One state pulling trigger on gun-confiscation scheme

 March 27, 2024

This story was originally published by the WND News Center.

The state of Colorado is moving forward on a preliminary step to "gun confiscation," according to a column by David B. Kopel, research director at the Independence Institute, in Complete Colorado.

That's even though a long list of other states in recent years rejected the same idea.

Key to Colorado's agenda is that the state Senate, House, and governor's office are all controlled by Democrats and other leftists.

The issue is the mandate for banking institutions to use a special code when someone purchases a gun.

The identifier is called a merchant category code, and Florida, Utah, Mississippi, Montana, North Dakota, Texas, Utah, West Virginia, and Wyoming all have defeated similar proposals over the last year or so.

However, Kopel pointed out, the group now called the Brady Campaign, a "gun confiscation lobby," has announced, "The first problem is to slow down the increasing number of handguns being produced and sold in this country. The second problem is to get handguns registered. And the final problem is to make the possession of all handguns and all handgun ammunition—except for the military, policemen, licensed security guards, licensed sporting clubs, and licensed gun collectors—totally illegal."

Kopel, in testimony to lawmakers, explained the category code plan, "has no plausible utility in its purported purpose of preventing gun crime before the fact. Instead, the bill’s only utility is in service of gun confiscation."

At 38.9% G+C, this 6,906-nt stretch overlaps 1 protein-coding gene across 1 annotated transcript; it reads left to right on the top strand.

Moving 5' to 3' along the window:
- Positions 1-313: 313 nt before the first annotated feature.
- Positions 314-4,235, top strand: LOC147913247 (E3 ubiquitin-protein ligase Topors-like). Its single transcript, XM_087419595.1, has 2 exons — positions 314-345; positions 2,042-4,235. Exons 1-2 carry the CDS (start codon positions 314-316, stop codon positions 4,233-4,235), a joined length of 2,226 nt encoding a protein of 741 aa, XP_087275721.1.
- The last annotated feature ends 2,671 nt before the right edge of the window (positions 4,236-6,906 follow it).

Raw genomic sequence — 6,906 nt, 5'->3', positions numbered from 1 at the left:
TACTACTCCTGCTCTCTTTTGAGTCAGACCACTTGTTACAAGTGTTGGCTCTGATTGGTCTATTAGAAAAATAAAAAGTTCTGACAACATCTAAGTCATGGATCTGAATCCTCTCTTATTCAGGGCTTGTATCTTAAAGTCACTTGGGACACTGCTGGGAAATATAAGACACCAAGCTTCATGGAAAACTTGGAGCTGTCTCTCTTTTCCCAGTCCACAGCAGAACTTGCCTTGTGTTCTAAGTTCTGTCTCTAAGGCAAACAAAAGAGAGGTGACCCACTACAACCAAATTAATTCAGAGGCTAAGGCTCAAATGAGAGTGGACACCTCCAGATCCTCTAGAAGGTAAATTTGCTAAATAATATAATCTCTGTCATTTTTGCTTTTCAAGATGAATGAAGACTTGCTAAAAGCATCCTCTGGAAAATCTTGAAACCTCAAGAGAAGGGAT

He added, "Proponents say that an MCC specific to firearms dealers will help track suspicious purchases so that authorities can intervene. The government will know exactly (who) is buying firearms and how frequently. Proponents stated in a letter to the U.S. Treasury Department and Department of Justice: 'We believe that implementation of the new MCC code for gun stores could enable financial institutions to identify and report potentially illegal gun sales to law enforcement — helping reduce gun trafficking, straw purchases, and transactions structured to evade the mandatory multiple sale reports required by firearm retailers.'"

But he cited the extensive application process that already exists for someone purchasing a gun, including a four-page federal form.

And he added, "Although not plausibly valuable for crime prevention, the proposed MCC bill would be a handy tool for the ultimate objectives of the gun confiscation lobbies. In their dream world of house-to-house gun confiscation, the customer lists from sporting goods stores would identify the first persons to target."

Kopel noted the law doesn't allow that right now, but "the confiscation lobbies and their political allies are also strong advocates of packing the Supreme Court to nullify the right to arms. With the right election results, the court-packing could be accomplished in the next session of Congress, or soon thereafter."

And he warned the political majority in Washington changes, so the law easily could "be weaponized against the favored groups of some of the bill’s proponents, including anti-police protesters, Marxists, unlawful aliens, and the various organizations and their donors that support both such types of persons."

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